Opportunities are there if we want to invest

Joe Barry

Joe Barry

According to a recent report, the price of farmland has fallen by 50pc on average. Given the small numbers of sales, it is, of course, very difficult to find a true average and this can be distorted by factors such as location, quality of soil, road frontage and buildings. One thing is clear, however, the silly prices we saw two years ago are long gone and will not return in the foreseeable future.

When land last became the target of speculation in the 1970s, it rose from an average of £700/ac to a peak of around £3,000/ac, and a few choice properties made in excess of £4,500/ac. I remember one farm that was sold in the mid-1970s for £2,600/ac and was re-bought by the original vendor a few years later for £750/ac. That was perhaps exceptional, but clearly shows how land had become over-valued and how far it then fell in price once reality kicked in.

The situation then was in many ways similar to today but with one big difference. Inflation in the late 1970s was rampant and overdraft and term loan interest rates exceeded 20pc in the 1980s.

These historically high rates then continued after inflation began to fall and placed a huge burden on all borrowers. Land did not begin to recover in price until the late 1990s, a gap of 20 years. Poorer land in isolated areas could be bought for a few hundred euros an acre in the mid-1990s, but the introduction and improvements of the afforestation schemes then raised prices rapidly.

There is little point in discussing house prices here because the statistics seem to indicate higher prices than are actually obtained, and estate agents and homeowners are reluctant to divulge the final price for private house sales. It is also hard to place a value on a house in a rural location if it does not have an immediate use as a rental property, and while rental values continue to decline, one cannot put a floor on it just yet.

All of the above makes for very gloomy reading, but surely it also represents an opportunity for people who may have savings to invest or who are still on good terms with their banks and are keen to work.

During an economic boom the majority of property owners do not sell. Because their farms and homes are worth inflated prices they feel they themselves are wealthy and are therefore inclined to spend more rather than save. It is a strange form of behaviour and highlights our tendency to follow the herd.

When times are good and property is costly we try to buy it, regardless of the real income that can be earned from it, and when the reverse occurs we try to sell. I recall four years ago being criticised for suggesting that it might be prudent for landowners to sell off unused old buildings or small sections of outlying land and thereby reducing or maybe eliminating borrowings while the chance was there. Few took this option and now there are for sale signs everywhere.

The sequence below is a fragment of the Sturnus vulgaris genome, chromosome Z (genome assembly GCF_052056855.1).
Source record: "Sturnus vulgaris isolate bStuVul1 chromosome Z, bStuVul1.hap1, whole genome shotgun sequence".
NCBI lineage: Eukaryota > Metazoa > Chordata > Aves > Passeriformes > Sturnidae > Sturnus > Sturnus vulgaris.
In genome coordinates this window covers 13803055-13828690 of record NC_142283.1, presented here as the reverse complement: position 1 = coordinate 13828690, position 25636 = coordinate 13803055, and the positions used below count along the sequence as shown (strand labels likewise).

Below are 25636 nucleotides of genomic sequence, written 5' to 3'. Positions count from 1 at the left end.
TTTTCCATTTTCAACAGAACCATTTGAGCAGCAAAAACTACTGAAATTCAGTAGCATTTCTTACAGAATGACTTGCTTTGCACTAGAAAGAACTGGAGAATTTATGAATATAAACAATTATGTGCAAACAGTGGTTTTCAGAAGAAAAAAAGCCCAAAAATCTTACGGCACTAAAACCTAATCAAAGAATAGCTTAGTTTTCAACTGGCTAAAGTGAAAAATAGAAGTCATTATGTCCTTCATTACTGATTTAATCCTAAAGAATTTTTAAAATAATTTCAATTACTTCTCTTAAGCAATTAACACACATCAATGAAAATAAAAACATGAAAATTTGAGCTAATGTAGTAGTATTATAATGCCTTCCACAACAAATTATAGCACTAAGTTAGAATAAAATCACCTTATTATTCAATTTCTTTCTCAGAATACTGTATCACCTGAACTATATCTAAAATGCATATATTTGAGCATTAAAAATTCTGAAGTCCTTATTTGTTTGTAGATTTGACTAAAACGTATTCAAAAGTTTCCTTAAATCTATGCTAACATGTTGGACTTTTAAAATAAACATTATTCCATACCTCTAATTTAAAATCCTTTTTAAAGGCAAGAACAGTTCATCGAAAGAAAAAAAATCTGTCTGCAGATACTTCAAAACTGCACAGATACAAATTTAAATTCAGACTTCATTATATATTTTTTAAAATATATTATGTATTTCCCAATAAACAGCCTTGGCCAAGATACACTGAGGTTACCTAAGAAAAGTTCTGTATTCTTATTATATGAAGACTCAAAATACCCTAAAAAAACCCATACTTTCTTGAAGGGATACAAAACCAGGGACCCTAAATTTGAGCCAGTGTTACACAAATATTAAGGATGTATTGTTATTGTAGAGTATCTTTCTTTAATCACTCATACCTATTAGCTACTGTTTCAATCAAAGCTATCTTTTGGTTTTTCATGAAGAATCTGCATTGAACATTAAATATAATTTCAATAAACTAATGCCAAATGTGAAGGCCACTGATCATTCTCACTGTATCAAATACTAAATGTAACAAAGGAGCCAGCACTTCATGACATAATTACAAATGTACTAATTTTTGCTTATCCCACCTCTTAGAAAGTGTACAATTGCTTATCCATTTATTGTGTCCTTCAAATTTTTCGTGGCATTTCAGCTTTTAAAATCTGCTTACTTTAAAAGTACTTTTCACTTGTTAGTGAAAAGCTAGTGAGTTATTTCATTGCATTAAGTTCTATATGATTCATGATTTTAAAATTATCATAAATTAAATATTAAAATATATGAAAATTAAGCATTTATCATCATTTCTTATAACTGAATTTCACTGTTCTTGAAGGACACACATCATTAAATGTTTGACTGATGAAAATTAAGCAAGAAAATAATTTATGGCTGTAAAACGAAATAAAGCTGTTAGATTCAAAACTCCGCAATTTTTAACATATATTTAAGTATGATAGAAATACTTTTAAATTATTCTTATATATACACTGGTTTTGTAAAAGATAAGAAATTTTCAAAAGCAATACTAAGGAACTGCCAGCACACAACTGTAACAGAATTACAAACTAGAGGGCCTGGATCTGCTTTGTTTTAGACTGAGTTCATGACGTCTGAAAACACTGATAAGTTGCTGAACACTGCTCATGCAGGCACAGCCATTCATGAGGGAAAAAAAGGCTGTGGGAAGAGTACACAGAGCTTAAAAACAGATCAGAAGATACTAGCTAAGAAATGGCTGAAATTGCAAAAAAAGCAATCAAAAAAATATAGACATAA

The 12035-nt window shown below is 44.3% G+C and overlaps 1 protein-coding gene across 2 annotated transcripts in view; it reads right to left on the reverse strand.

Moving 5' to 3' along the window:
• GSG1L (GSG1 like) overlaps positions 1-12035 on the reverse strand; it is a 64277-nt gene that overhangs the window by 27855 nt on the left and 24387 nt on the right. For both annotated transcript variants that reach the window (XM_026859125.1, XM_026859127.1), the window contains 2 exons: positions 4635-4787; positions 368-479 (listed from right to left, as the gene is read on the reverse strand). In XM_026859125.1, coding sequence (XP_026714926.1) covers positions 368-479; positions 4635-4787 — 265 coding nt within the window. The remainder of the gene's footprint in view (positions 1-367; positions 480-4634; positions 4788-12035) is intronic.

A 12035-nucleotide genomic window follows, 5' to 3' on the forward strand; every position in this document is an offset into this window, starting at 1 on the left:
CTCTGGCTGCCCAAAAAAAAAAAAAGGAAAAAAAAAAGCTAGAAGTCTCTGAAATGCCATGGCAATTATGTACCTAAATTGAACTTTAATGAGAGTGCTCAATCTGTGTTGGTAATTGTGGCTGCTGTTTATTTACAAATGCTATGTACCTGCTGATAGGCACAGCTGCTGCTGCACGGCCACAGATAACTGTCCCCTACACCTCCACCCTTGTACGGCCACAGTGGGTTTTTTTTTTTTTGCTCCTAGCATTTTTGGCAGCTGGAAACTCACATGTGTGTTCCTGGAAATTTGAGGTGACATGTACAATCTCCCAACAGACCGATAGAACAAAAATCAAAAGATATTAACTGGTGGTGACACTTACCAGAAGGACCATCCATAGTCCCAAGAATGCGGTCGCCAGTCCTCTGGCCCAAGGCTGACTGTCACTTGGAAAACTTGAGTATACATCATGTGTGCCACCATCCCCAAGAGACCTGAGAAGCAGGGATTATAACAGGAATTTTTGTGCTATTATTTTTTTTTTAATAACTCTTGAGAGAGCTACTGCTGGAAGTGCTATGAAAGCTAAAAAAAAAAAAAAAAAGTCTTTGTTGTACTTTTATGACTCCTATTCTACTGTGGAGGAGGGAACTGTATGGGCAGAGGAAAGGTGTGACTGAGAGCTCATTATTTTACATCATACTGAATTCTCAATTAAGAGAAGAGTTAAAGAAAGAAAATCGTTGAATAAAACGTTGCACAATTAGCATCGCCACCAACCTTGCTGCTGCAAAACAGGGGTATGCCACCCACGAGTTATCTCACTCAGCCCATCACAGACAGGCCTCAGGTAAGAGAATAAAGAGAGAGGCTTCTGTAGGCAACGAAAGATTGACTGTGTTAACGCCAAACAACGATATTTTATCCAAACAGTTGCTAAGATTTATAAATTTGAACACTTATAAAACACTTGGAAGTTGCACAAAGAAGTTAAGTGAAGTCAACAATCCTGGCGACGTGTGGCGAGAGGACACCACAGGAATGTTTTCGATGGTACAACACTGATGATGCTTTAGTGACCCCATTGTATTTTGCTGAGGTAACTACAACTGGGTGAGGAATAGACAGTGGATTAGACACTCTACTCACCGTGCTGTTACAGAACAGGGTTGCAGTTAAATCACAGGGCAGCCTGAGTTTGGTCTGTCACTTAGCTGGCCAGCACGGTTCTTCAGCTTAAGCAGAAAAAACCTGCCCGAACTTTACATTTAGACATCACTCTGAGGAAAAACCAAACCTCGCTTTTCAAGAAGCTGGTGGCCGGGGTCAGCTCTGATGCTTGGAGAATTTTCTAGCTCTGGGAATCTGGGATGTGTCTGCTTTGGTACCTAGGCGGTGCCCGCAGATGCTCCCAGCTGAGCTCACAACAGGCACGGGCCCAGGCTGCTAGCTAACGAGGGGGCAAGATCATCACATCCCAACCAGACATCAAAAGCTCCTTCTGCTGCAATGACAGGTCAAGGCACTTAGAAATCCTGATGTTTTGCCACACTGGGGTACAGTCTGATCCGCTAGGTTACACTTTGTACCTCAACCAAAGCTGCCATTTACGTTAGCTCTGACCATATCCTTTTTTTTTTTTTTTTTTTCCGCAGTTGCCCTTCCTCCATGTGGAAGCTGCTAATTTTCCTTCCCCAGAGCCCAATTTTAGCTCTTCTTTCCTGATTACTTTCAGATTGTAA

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In other European nations, such as France and Britain, farmland tends to remain available at a relatively low cost, perhaps because of a more realistic appraisal of its worth. Now that land, housing and commercial property are returning to somewhere closer to their real values we should be looking for the bargains that will undoubtedly appear.

People looking for accommodation can rent or buy for far less than was the case during the boom. Land and commercial premises can also be rented at a substantial reduction on former rates. This situation provides possibilities for new enterprises or for the expansion of existing ones.

Several farmers own woodland that they are not interested in managing or are unable to do so. There must be plenty of young people with drive and enthusiasm who would love the opportunity of leasing it on a long-term basis.

If given access and security of tenure they could invest and produce wood fuel, stakes and other saleable products while ensuring the long-term viability of the woods and providing a rental income or a share in the profits for the owner.

The lives of people like Rex Patterson, who started with nothing in the 1920s and built up a farming empire over a few decades, are well worth studying. Because of the depressed values of the times they farmed in they were able to rent land cheaply and build hugely successful careers in farming. They did so when credit was virtually unobtainable yet they managed to prosper.

Credit is tight right now but, if you can get it, interest rates are extremely low. The opportunities are under our noses if we can just stop complaining and go look for them.

Irish Independent

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